Salome

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From Salome (1953)
Information from
http://www.victorianweb.org/gender/salome.html website

In Christian mythology, Salome was the daughter of Herodias and stepdaughter of Herod Antipas, ruler of Galilee in Palestine. Her infamy comes from causing St. John the Baptist's execution. The saint had condemned the marriage of Herodias and Herod Antipas, as Herodias was the divorced wife of Antipas's half brother Philip. Incensed, Herod imprisoned John, but feared to have the well-known prophet killed. Herodias, however, was not mollified by John's incarceration and pressed her daughter Salome to "seduce" her stepfather Herod with a dance, making him promise to give her whatever she wished. At her mother's behest, Salome thus asked for the head of John the Baptist on a platter. Unwillingly, Herod did her bidding, and Salome brought the platter to her mother.

The popular story made for excellent subject matter in artwork of Gustave Moreau and Aubrey Beardsley, and revisions of Salome appear in literature. Oscar Wilde wrote his one-act play Salomé, originally written in French, to shock audiences with its spectacle of perverse passions. The censor stopped rehearsals because of its use of biblical characters, though the play did go on to be published in 1893 with an English translation following in 1894 including the famous illustrations of Beardsley.

Wilde's play became the source and inspiration for Richard Strauss's one-act opera also named Salomé, first produced in 1905. Herod's lust for Salome is emphasized, which Salome uses to gain her wishes by performing the famous "Dance of the Seven Veils." Salome, in turn, desires to have John the Baptist — a new interpretation of the original myth. In the end, the only way Salome may have any part of John, quite literally, meant that she must demand his head be given to her. Salome fulfills her passion by kissing the dead lips of John's decapitated head, who had previously rejected her. This new and more familiar version of Salome depicts her as a seductress of her stepfather and a murderer of a saint, thereby becoming a symbol of the erotic and dangerous woman, the femme fatale.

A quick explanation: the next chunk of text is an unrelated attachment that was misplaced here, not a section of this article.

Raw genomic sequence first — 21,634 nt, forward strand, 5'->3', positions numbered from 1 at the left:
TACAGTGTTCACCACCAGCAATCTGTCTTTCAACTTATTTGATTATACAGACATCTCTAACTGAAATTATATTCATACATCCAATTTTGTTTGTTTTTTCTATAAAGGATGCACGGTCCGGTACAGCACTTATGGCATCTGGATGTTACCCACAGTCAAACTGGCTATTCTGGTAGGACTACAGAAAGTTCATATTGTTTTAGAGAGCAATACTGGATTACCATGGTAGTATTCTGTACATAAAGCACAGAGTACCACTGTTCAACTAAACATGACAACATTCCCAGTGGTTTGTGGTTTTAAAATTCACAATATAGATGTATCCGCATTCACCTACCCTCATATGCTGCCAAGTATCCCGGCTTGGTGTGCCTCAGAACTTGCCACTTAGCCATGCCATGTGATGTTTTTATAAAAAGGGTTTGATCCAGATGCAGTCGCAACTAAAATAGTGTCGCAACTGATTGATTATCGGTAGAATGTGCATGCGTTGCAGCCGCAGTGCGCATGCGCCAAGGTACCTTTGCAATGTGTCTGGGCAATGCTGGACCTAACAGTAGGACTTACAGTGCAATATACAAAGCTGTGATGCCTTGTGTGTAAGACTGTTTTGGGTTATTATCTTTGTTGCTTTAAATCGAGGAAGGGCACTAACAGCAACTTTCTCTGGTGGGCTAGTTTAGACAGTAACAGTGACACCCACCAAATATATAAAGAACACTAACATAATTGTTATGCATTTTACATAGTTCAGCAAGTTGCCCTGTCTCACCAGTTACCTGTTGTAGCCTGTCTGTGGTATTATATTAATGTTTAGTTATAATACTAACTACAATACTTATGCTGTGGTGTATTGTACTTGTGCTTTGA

In film

Information from IMDb website:

Religious epics from the 50's ran the gamut from well-made and reverential films like "The Robe" and Academy Award-winning champ "Ben-Hur" to the camp entertainment of "The Ten Commandments" to downright awful productions like "The Silver Chalice"(Jack Palance at his overacting best). Well, "Salome" falls somewhere in the middle. It is both historically inaccurate and captivatingly seductive while attempting to be as pious as audiences of the decade demanded in their Bible-based dramas.

This Rita Hayworth vehicle does well as a showcase for the actress/dancer whose natural beauty was enhanced in glorious Technicolor. As the daughter of King Herod, Hayworth's Salome is a study in contrasts: one that is torn between her duty to the monarchy and to the romantic advances of Christian-convert Stewart Granger.

Charles Laughton is somewhat hammy as Herod, but all great actors have their occasional over-the-top roles. Dame Judith Anderson adds another evil matriarch to her long line of "bad girls" as Heroditus, wife of Herod and chief catalyst behind the beheading of John the Baptist (Alan Badel).

Hey, the flick ain't Shakespeare, but it does hold the interest especially Hayworth's "Dance of the Seven Veils".

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